Just to maintain our standard of living, we need to grow the worldwide economy at an unsustainable rate.
As we seek to hit such lofty targets, we're bound to deplete our resources and cause environmental crises on a scale that we have never seen before. Revolutions, terrorism, and wars will follow.
Peter Pogany examines the problems we face and argues that human culture is governed by thermodynamic cycles of steady states interrupted by chaotic transitions. Specifically, he postulates that a steady state was interrupted by World War I, with a chaotic transition following World War II, which has led us to the current world order.
His theory predicts that global society is drifting toward a new form of self-organization that will recognize limits to demographic-economic expansion – but only after we go through a new chaotic transition that will start sometime between now and the 2030s.
Havoc, They Name is Twenty-First Century, delivers sobering thoughts on where the world is headed, but it also offers a glimpse of a bright future that we can embrace once we get through the darkness to come.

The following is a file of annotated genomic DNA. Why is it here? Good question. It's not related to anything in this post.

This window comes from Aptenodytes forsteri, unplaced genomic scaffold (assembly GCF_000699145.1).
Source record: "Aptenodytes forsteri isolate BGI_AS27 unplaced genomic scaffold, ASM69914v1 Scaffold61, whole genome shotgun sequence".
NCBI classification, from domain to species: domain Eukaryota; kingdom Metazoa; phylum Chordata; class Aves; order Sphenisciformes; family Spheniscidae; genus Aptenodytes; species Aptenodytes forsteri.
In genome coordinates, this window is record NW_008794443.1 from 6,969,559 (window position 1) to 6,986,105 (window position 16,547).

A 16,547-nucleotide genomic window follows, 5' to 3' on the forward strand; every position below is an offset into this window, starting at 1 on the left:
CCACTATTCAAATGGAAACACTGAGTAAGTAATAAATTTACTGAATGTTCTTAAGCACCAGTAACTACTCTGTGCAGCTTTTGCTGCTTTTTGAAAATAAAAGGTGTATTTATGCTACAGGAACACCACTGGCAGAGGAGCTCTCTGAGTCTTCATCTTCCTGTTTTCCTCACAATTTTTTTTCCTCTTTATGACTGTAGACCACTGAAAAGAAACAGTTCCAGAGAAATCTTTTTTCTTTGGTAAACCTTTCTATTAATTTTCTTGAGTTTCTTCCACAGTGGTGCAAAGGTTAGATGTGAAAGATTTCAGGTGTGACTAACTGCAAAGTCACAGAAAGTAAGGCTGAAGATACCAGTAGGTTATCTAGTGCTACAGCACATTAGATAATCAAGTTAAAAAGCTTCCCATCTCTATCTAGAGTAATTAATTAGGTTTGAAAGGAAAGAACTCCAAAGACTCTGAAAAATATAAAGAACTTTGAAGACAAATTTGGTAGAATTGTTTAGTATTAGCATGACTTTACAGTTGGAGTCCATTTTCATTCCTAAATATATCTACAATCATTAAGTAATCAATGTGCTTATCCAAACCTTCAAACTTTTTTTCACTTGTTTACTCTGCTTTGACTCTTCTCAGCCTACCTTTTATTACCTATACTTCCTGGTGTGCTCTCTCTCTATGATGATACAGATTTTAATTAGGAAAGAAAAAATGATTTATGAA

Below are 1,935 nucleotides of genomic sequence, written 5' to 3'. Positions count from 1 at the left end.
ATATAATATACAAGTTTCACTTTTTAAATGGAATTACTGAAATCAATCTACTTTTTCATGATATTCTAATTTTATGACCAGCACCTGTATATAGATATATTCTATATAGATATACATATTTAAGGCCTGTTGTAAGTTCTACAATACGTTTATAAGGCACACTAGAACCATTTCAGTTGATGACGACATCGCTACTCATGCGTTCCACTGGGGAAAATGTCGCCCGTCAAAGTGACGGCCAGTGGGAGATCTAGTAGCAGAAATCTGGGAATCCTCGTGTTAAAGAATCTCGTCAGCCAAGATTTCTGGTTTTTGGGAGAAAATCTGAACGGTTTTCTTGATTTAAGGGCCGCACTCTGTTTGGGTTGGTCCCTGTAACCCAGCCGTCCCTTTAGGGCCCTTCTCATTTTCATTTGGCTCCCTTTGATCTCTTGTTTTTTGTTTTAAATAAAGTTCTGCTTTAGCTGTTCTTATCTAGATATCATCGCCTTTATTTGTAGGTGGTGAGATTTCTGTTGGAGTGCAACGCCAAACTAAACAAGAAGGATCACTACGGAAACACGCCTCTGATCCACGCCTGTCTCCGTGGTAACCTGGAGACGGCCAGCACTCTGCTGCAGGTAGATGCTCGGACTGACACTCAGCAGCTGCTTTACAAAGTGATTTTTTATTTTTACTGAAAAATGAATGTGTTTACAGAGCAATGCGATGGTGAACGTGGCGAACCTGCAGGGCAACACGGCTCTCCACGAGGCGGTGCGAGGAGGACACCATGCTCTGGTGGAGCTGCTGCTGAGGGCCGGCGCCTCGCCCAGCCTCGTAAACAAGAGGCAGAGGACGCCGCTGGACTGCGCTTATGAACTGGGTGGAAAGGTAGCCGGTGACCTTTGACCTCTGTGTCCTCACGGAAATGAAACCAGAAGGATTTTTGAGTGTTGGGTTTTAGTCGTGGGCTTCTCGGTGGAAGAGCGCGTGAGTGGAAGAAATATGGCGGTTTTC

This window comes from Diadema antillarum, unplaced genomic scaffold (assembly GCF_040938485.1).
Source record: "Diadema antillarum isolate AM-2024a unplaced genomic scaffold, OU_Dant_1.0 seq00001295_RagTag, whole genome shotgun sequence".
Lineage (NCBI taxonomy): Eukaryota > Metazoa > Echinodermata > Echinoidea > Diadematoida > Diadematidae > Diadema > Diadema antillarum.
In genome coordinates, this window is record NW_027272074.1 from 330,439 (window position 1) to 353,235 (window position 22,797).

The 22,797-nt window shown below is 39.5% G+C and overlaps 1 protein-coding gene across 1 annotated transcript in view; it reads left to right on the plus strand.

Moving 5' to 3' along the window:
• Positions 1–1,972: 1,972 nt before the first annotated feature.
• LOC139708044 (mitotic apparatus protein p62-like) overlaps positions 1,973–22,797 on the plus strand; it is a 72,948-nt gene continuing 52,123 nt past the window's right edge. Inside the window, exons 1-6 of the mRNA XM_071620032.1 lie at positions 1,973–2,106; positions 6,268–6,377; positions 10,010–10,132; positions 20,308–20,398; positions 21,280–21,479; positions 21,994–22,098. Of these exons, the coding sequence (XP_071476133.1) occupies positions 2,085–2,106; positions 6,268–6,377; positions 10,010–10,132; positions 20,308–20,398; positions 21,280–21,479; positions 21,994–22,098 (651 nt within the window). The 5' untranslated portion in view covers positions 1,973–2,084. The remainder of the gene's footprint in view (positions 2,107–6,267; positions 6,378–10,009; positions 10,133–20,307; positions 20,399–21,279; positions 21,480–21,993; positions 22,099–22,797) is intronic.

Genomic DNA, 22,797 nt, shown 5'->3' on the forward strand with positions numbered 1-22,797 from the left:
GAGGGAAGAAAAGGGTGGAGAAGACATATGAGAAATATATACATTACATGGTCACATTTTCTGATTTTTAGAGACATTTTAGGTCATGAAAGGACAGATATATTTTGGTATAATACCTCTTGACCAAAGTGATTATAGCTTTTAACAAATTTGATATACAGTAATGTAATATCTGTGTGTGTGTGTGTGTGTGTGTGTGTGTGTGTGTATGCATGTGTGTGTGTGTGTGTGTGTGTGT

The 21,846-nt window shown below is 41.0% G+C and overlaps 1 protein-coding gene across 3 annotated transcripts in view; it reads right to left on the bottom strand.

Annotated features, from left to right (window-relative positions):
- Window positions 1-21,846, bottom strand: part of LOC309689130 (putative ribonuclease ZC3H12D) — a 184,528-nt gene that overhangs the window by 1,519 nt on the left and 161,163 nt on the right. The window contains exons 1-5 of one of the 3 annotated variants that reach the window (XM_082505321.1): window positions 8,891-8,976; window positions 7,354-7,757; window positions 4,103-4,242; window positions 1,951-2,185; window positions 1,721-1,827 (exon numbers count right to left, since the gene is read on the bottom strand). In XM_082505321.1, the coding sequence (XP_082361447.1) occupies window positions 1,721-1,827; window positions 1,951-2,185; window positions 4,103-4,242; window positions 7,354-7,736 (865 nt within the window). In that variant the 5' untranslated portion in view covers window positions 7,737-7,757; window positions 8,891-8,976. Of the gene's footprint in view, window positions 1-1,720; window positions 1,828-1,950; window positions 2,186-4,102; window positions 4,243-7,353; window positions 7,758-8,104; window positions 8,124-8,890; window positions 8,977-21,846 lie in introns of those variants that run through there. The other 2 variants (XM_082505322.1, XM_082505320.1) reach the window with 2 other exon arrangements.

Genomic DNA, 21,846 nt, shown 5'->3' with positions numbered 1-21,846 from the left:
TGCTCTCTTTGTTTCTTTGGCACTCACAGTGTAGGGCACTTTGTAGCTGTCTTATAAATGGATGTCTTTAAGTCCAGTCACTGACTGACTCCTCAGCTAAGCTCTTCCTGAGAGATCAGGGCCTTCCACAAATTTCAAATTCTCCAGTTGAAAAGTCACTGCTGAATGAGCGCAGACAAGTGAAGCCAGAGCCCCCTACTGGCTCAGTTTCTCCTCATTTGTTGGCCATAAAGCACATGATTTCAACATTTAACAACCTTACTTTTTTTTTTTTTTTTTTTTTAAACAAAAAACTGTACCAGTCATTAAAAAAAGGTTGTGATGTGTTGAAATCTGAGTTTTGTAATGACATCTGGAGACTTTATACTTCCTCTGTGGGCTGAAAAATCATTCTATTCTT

Orthodox economics assumes a self-adjusting, facile harmony between the economic process and its material resources. This credo of ecological independence, which is logically consistent with existing institutions, social life, politics, culture, and ethics, now faces the censorship of reality.
Predictions that the global economy will double its size in 18 or 24 years (based on the widely used 4- and 3-percent annual growth rates of the Gross World Product, respectively) are dead in the water. The fanciful dream about turning the world into a shopping center for 10 billion people with ample parking for their 2.5 billion motor vehicles by midcentury is clearly in the realm of Fairyland.
Peter Pogany, a trained economist, applied his skills in numerous roles for more than fifty years. His international experience includes research positions in Europe and Africa, and a teaching assignment in Asia. He died in 2014 and this book is his final legacy of deeply innovative thought.